‘Too many questions and no answers’: Stebbing parish councillor on Uttlesford District Council’s latest local plan

Councillor Howard Rolfe, chairman of the Planning Policy Working Group and leader of Uttlesford Dis

Councillor Howard Rolfe, chairman of the Planning Policy Working Group and leader of Uttlesford District Council - Credit: Archant

Questions were fired at Uttlesford District Council (UDC) during a three hour long meeting to discuss housing in Uttlesford before the local plan is submitted to the government.

At the Planning Policy Working Group meeting on Thursday 31 May, representatives from parish councils raised concerns about the latest version of

the local plan, where two new garden towns and a garden village have been proposed.

The local plan will set out how and where new homes, jobs, services and infrastructure will be delivered.

Sandi Merifield from Stebbing Parish Council said “there are too many questions, no answers and only aspirations” in the regulation 19 document, which outlines the latest plans.

When discussing the proposed community West of Braintree, which would see 970 Uttlesford homes by 2033, Ms Merifield said there was no indication of how closely UDC will work with Braintree District Council to deliver the site.

Ms Merifield also asked if a proposed “rapid transit” to Braintree and Dunmow town centre, would include buses.

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Dumow Town Council raised concerns over the Easton Park Garden Community, near Dunmow and Little Easton, which ultimately could deliver 10,000 new homes, and a minimum 1,925 houses by 2033.

The plan also includes new community facilities and neighborhood parks.

Great Dunmow Town Council clerk Caroline Fuller said the new town poses “serious transport problems yet to be properly assessed.”

She added: “All new settlement locations will pose challenges of urban sprawl, but none more so than the challenges facing Great Dunmow.”

Graham Mott from Elsenham Parish Council said smaller developments, such as a site for 40 houses in Elsenham “should not just go through on the nod” and that already the road through Stansted to the village was “beyond capacity”.

Traffic and infrastructure concerns were raised about the North Uttlesford Garden Community, near Great Chesterford, which could see 5,000 homes built, with 1,925 created by 2033.

Tony Orgee said that the North Uttlesford Garden Community, combined with other proposed local developments could lead to drivers avoiding congestion on the A5050/A1301 roundabout, resulting in “rat running” through South Cambridgeshire villages.

Professor William Brown from Hinxton Parish Council, argued that Hinxton “abuts one half of the proposed new town boundary but we shall have to bear far, far more than half of the infrastructure and amenity costs.”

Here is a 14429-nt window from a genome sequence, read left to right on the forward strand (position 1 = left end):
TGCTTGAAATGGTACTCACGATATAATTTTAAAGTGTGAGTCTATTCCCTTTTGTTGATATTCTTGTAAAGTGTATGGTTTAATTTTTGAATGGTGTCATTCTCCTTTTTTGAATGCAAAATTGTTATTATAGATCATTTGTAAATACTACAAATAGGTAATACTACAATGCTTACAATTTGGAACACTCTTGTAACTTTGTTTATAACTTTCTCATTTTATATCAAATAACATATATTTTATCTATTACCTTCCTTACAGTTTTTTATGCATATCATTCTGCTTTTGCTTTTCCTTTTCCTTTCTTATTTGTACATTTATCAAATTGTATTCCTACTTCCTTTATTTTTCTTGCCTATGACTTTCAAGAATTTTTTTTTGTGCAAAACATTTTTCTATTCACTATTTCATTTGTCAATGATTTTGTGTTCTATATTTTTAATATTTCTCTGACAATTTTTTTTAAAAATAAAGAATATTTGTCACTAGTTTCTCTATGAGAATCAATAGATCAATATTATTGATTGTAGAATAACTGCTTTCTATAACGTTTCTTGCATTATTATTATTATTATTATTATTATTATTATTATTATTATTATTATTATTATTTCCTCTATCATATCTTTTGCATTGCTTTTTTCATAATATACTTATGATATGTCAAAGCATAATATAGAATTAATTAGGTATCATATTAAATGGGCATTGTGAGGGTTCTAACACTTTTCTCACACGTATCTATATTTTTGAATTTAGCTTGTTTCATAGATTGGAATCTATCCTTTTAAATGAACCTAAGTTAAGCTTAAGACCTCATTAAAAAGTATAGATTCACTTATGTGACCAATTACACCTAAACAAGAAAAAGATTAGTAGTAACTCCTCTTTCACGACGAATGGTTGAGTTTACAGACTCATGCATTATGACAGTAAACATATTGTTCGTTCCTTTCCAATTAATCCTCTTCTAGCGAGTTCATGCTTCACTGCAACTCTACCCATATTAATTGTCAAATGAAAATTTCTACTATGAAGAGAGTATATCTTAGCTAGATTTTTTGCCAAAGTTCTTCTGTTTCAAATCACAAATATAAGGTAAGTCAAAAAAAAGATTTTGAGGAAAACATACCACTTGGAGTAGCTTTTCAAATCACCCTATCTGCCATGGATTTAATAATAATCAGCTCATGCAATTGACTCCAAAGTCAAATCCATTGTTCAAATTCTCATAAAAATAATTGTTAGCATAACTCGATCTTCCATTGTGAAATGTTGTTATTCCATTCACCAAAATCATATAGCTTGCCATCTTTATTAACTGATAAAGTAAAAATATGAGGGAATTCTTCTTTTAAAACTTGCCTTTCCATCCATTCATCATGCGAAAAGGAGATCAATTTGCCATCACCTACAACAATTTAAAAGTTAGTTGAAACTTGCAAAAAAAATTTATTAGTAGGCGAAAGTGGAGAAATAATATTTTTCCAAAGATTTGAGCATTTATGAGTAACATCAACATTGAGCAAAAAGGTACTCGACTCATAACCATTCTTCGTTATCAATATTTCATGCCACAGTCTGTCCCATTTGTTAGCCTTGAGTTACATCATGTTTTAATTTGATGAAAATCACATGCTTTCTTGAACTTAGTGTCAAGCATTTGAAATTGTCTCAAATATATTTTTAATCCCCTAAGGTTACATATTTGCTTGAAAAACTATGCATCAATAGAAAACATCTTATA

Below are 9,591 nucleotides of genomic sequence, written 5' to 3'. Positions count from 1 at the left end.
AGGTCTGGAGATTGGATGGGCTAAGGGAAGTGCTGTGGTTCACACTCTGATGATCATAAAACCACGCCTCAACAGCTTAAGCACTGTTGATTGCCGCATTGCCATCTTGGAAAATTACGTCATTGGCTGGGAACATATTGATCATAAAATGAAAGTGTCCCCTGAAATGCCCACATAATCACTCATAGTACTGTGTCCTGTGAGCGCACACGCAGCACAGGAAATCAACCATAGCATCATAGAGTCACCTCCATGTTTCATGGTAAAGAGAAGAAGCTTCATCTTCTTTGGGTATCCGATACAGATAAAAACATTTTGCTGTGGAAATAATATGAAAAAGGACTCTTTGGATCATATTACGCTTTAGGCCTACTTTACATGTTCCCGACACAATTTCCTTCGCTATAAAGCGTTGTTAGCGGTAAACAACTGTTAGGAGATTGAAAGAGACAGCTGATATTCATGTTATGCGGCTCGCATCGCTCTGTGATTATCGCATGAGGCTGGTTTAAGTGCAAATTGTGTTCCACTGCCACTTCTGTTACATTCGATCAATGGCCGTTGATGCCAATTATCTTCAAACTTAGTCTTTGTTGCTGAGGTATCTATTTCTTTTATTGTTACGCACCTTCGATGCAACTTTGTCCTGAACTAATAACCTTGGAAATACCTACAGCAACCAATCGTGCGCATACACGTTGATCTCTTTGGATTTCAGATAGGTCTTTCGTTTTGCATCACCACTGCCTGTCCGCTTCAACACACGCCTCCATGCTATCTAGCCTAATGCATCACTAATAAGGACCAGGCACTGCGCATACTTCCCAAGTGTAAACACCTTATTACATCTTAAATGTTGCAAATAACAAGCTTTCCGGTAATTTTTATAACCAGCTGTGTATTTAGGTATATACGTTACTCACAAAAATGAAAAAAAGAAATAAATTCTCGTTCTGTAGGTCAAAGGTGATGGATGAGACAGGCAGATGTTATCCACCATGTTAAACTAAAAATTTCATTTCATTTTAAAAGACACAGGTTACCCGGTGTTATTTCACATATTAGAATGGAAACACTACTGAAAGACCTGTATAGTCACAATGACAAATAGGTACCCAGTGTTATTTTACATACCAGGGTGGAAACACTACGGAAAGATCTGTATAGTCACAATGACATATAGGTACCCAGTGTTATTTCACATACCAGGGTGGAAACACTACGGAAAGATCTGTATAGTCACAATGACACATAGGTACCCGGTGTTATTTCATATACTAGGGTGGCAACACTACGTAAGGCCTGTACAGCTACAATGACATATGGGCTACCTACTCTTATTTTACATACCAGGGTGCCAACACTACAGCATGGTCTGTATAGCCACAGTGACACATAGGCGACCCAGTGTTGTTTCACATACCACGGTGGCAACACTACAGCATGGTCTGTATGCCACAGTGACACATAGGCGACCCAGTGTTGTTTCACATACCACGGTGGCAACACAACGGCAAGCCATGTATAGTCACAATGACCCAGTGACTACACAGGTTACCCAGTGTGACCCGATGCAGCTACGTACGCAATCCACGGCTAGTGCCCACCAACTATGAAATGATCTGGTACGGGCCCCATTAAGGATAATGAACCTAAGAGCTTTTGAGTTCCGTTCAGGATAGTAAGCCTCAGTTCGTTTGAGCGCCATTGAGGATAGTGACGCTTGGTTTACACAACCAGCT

He said the town was “grostesquely sited on hills that shape our landscape and the development will “wreck” the “shared landscape”.

He said his comments were fully supported by neighbouring parish councils including Duxford and Whittlesford, telling the working group members: “We are confident the (planning) inspector will be persuaded the the new town is unnecessary.”

Julie Redfern, District Councillor for Littlebury, Chesterford and Wenden Lofts said the amount of traffic from the garden community will “push” cars on to the B1383 road, leading them through Great Chesterford and towards Stansted. She added: “Promises that this will be dealt with later are no good to this community.”

More access routes to the new town are “an absoute must” she said, asking: “Where else do you have a town of this size with only one proper entrance and exit?”

In response, chairman Councillor Howard Rolfe said Highways England was looking at creating a smart motorway, which would mean, in the short term that drivers could use the hard shoulder, resulting in a three-lane motorway.

Fiona Wilkinson from Little Chesterford Parish Council said that the area sited as available for development at Chesterford Research Park was double that of the current available area.

She said she was unable to find any mention in regulation 19 that 50% of the research park is owned by Aspire, which is in turn “wholly” owned by UDC.

A UDC spokesman confirmed that the council’s 50% ownership is not in the regulation 19 document.

The Planning Policy Working Group approved the plans, with some modifications.

On June 12, the UDC cabinet will meet to consider the draft local plan, before sending them to the full cabinet on June 25.